Sci-Fi is not something that I am that into. It is more the Eagle’s kind of thing. The technical side of things pretty much go over my head though admittedly I will say that I probably have a bit of a fondness for sci-fi that involves time travel. I do watch Doctor Who after all, though I don’t consider myself to be a Whovian per say.
That leads me to my review of Steins;Gate and because of the sci-fi and time-travel nature of the show I am going to have an issue trying to review the show. Though I will say that I have watched it a couple of times now and every time there is something new to pick up on, well there was for me anyway.
It is not a run of the mill kind of time-travel show where the main characters hop in a time machine and travel through time for adventure or in the hope of changing something though this last one does occur but the concept of fate also plays a part in it.
The show revolves around Rintaro Okabe, a university student, who likes to think of himself as a Mad Scientist. He runs a lab which he calls the Future Gadgets Lab out of an apartment with Daru, a perverted hacker and his childhood friend and “hostage” Mayuri. After attending a lecture on time-travel Okabe finds the dead body of a neuroscientist Makise Kurisu. He sends a text message to Daru about this but later on finds that Kurisu is alive and that Daru received the message before Okabe sent it.
Am I confusing you, it is a little hard to wrap your head around I know.
Well anyway Okabe and his friends, have created a form of time-travel in which they can send messages, which they call ‘D-Mail’, back in time. He allows an assortment of friends, who he invites to join the lab, to send messages by D-Mail and as such the time-line changes though Okabe remembers the changes from each time-line.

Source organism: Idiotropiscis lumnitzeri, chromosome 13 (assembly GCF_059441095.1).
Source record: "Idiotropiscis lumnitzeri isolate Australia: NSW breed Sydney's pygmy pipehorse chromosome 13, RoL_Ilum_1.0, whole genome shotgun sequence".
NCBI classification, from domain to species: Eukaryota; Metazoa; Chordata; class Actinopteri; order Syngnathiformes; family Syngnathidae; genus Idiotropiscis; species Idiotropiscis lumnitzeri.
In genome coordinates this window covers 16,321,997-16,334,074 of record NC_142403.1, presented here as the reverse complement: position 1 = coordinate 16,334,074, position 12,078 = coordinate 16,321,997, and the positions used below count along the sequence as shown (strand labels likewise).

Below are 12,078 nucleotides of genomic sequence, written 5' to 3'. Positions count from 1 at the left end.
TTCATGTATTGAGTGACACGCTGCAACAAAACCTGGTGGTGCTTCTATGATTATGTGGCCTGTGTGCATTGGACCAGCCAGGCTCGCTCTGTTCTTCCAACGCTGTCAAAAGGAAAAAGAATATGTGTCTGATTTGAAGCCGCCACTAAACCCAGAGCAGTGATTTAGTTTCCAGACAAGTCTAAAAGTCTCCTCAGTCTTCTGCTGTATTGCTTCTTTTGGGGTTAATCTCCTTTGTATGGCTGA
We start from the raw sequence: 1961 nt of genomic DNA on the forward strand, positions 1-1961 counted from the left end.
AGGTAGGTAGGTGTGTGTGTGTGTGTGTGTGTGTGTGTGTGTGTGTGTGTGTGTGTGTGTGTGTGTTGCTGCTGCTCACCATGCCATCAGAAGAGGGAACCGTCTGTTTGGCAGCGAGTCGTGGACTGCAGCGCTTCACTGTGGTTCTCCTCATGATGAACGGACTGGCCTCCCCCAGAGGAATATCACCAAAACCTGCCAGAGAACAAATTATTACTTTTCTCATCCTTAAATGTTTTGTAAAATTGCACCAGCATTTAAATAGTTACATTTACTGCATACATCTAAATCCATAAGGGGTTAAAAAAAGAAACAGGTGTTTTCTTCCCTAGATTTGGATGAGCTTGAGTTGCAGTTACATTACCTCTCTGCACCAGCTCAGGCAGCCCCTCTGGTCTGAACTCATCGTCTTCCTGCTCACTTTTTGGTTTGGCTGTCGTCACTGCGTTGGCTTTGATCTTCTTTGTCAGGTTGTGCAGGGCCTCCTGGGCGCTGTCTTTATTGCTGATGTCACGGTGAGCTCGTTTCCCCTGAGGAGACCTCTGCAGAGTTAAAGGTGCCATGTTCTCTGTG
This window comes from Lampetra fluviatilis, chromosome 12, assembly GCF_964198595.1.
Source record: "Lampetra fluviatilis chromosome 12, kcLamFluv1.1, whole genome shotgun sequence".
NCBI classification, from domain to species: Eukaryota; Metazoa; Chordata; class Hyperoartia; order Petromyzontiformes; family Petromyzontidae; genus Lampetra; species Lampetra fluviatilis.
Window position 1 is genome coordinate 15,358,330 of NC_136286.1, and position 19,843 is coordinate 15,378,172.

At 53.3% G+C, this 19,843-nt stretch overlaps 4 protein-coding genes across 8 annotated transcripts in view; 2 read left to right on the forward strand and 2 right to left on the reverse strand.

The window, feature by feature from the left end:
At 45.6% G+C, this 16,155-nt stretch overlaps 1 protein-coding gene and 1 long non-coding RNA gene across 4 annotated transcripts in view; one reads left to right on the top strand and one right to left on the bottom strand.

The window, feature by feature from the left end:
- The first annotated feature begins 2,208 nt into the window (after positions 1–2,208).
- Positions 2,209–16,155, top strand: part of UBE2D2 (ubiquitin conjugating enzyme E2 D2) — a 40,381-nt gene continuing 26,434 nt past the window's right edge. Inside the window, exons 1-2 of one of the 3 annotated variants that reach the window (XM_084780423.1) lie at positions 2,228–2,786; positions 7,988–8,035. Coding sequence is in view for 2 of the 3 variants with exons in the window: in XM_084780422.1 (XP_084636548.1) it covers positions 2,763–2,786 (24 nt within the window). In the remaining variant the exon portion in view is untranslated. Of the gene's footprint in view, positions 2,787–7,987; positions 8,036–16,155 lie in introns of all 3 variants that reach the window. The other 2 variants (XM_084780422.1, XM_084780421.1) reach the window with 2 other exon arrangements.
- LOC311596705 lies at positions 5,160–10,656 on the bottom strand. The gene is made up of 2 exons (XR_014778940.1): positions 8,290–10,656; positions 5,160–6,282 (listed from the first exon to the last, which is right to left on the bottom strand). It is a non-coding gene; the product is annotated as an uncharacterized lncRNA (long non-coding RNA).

Unfortunately an organisation called SERN (a play of the scientific research organisation CERN) are also researching time-travel and finds out about Okabe and Co’s discovery and will do anything to get a hold of it which leads to Mayuri’s death. Using D-Mail Okabe jumps from time-line to time-line hoping to change this but cannot stop Mayuri’s death. He eventually comes to the conclusion that he needs to undo the D-Mails sent as each one pushes back Mayuri’s death. Eventually there is only one left but if he undoes that one it will mean that Kurisu will be dead and he has developed feelings for her and she reciprocates those feelings.
This show has a lot of emotional weight not just with our main characters. The reasons for each of the D-Mails sent has a very significant reason and meaning for the sender and having to undo them is not only emotional for them but for Okabe as well. Each of the characters grow but that growth is especially evident in Okabe who starts off in the beginning being a bit of a jerk but with the weight of the choices that he makes and the guilt he carries he becomes quite a caring individual.
The show starts off slow but it gives you the chance to get to know the characters in the story but once it hits the midway mark it definitely picks up in pace. The voice acting is wonderful and naturally the theme song is also great.